6
 

 

We have several major competitors including BD and Covidien Ltd. (“Covidien”) domestically and Terumo Medical Corp. (“Terumo”), and B. Braun internationally.

 

Included as safety-engineered devices manufactured by BD are the SafetyLok™, a syringe that utilizes a tubular plastic sheath that must be manually slid over the needle after an injection, and the SafetyGlide™, a needle which utilizes a hinged lever to cover the needle tip.  BD also manufactured the Integra 3mL retracting needle product based on a license agreement with Specialized Health Products International, Inc. (formerly the Med-Design Corporation). Terumo manufactures conventional and auto-disable syringes and operates internationally with sales in more than 150 countries.

 

Both BD’s SafetyLok™ and Covidien’s Monoject® safety syringes require the use of two hands and several extra steps to activate the tubular plastic shield which must be slid and locked into place to protect the needle.  These products must be removed from the patient prior to activation, resulting in exposure to the contaminated needle.  In contrast, use of the RevVac™ syringe is identical to that of a standard syringe until the end of an injection, when the automated vacuum retraction mechanism retracts the needle directly from the patient safely into the barrel of the syringe. This allows both hands to remain safely out of harm’s way.

 

Our safety syringe products have an advantage over non-retracting safety syringes because minimal training and changes to practitioners’ normal routines are required. Use of our products also prohibits unfortunate and improper reuse. Several factors could materially and beneficially affect the marketability of our products. Demand could be increased by existing legislation and other legislative and investigative efforts. Licensing agreements could provide entry into new markets and generate additional revenue.

 

Sources of Raw Materials and the Names of Principal Suppliers

 

On December 1, 2011, the Company entered into an International Manufacturing Agreement (the “Yeso-med Agreement”) with Yeso-med. The term of the Agreement is for a period of sixty (60) months commencing on the Effective Date (the “Term”). Pursuant to the Yeso-med Agreement, during the Term, Yeso-med will serve as the Company’s exclusive manufacturer in China of the Company’s RevVac™ safety syringes, including the 1ml, 3ml, 5ml and 10ml sizes. The Company is also pursuing manufacturing capabilities outside of China.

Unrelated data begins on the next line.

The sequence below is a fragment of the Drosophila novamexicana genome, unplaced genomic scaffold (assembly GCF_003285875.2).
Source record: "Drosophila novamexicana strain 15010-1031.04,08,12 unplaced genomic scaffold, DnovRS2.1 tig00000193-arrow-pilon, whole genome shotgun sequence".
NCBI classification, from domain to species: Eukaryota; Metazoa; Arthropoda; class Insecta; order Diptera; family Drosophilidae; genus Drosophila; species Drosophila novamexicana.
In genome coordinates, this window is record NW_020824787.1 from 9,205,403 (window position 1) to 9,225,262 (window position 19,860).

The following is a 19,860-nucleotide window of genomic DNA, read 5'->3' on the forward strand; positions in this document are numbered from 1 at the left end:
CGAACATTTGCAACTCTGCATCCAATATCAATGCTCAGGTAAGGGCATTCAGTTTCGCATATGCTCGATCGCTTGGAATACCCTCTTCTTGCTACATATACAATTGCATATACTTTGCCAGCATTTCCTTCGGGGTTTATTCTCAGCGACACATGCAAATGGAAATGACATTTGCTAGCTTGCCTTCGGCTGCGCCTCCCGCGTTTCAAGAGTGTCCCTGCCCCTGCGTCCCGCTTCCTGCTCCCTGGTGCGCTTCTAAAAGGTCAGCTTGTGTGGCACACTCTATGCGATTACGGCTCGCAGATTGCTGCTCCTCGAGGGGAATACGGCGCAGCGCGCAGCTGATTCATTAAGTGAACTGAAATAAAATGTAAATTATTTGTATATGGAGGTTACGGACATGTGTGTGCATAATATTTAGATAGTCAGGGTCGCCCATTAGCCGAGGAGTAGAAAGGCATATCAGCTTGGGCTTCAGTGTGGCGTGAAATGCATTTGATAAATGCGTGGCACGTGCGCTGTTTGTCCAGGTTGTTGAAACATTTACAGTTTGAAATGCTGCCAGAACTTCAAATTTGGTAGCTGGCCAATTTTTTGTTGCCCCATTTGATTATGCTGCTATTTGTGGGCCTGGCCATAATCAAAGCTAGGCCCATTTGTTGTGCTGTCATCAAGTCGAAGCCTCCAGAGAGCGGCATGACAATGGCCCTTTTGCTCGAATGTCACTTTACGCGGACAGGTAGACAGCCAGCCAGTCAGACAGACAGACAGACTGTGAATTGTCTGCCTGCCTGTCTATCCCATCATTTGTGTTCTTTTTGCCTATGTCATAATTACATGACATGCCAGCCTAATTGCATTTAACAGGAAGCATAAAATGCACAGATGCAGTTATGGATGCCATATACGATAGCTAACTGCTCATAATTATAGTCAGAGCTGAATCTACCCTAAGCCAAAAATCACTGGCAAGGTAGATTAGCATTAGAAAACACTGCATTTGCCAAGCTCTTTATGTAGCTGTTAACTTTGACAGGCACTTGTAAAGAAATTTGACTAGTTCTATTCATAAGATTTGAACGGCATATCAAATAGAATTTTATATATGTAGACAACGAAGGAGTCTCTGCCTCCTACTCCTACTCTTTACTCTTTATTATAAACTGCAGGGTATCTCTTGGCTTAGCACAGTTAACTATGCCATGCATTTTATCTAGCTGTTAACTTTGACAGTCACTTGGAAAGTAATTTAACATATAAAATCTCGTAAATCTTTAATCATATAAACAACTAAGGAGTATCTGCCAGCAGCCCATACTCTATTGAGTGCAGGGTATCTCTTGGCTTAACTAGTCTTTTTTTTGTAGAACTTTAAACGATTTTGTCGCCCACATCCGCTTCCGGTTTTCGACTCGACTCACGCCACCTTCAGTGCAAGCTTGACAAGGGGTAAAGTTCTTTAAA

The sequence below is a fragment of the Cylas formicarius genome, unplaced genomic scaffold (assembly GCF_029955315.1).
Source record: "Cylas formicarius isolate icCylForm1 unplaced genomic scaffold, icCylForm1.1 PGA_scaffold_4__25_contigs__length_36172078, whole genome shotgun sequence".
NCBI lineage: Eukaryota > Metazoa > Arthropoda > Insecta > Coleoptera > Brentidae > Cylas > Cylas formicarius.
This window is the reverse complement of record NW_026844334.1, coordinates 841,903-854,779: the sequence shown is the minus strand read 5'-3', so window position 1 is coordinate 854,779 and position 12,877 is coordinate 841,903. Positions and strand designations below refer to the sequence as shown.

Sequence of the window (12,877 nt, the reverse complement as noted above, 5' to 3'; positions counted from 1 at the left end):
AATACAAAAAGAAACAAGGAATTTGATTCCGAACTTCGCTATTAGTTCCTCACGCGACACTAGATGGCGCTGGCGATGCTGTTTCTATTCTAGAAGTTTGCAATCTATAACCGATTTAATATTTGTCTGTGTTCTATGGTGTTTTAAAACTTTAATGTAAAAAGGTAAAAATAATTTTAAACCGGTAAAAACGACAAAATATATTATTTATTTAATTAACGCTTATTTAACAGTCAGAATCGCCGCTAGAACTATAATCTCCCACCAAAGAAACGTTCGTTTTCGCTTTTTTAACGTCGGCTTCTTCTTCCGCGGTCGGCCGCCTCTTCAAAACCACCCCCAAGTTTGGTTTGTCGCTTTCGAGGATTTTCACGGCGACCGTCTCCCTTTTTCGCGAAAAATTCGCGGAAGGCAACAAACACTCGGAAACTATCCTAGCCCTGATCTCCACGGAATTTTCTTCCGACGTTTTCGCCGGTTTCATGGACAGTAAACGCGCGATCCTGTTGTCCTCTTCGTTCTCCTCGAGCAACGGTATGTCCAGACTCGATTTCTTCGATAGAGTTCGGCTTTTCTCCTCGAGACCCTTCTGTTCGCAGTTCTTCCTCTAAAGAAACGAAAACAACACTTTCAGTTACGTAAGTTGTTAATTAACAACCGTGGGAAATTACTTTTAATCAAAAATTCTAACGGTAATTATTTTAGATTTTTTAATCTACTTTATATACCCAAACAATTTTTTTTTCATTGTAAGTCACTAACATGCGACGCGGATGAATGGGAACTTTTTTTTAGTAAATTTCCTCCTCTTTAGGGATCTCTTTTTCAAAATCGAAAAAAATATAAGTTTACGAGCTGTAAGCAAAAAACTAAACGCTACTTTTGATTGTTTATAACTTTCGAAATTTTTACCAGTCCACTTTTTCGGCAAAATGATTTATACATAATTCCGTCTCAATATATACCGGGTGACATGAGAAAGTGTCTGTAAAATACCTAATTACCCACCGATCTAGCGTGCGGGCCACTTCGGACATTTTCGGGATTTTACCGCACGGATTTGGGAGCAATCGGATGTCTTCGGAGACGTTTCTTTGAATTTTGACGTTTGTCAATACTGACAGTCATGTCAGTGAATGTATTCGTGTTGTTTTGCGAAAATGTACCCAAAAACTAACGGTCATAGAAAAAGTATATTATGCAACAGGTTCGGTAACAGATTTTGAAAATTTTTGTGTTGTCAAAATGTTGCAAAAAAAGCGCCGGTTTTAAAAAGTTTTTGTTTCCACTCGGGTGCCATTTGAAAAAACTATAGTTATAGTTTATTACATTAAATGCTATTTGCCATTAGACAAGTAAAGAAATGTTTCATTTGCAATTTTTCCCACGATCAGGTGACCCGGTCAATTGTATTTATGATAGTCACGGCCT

The Company is obligated under the terms of the agreement to place an initial order by March 15, 2012. Commencing on the date that Yeso-med has the capacity to begin regular production of the 3ml Syringe in the minimum amount of 2,500,000 units per month, but no later than April 30, 2012, the Company will place and Yeso-med will supply orders in the minimum amount of 2,500,000 units per month, for each month during the Term. Further, commencing on the date that Yeso-med has the capacity to commence regular production of the 1ml Syringe in the minimum amount of 2,500,000 units per month, the Company will place and Yeso-med will supply orders in the minimum amount of 5,000,000 units per month, for each month during the Term, such order to consist of an agreed upon combination of 1ml and 3ml Syringes. The agreement also provides for the production of the 5ml and 10ml RevVac™ safety syringe sizes with no obligation for minimum monthly amounts. These amounts will be subject to market demand. On March 15, 2012, Revolutions Medical placed an order for 3 million 3ml RevVac™ safety syringes. Yeso-med accepted the order and expects to have all 3 million syringes shipped by April 30, 2012 in accordance with the supply agreement.

 

Dependence on One or Few Major Customers

 

We anticipate that our safety syringe will be marketed to the entire field of medical professionals. We do not anticipate being dependent on any particular customer, however, at this time we cannot know if any one customer will account for more than 1% of our anticipated safety syringe sales.

 

Patents, Trademarks, Licenses, Royalty Agreements or Labor Contracts

 

Our success depends in part on our ability to maintain proprietary protection surrounding our product candidates, technology and know-how; to operate without infringing the proprietary rights of others; and to prevent others from infringing our proprietary rights. Our policy is to seek to protect our proprietary position by filing U.S. and foreign patent applications related to our proprietary technology, including both new inventions and improvements of existing technology, that are important to the development of our business, unless this proprietary position would be better protected using trade secrets.

 

7
 

 

Our patent strategy includes obtaining patent protection, where possible, on compositions of design, methods of manufacture and methods of use. We also rely on trade secrets, know-how, continuing technological innovation, in-licensing and partnership opportunities to develop and maintain our proprietary position.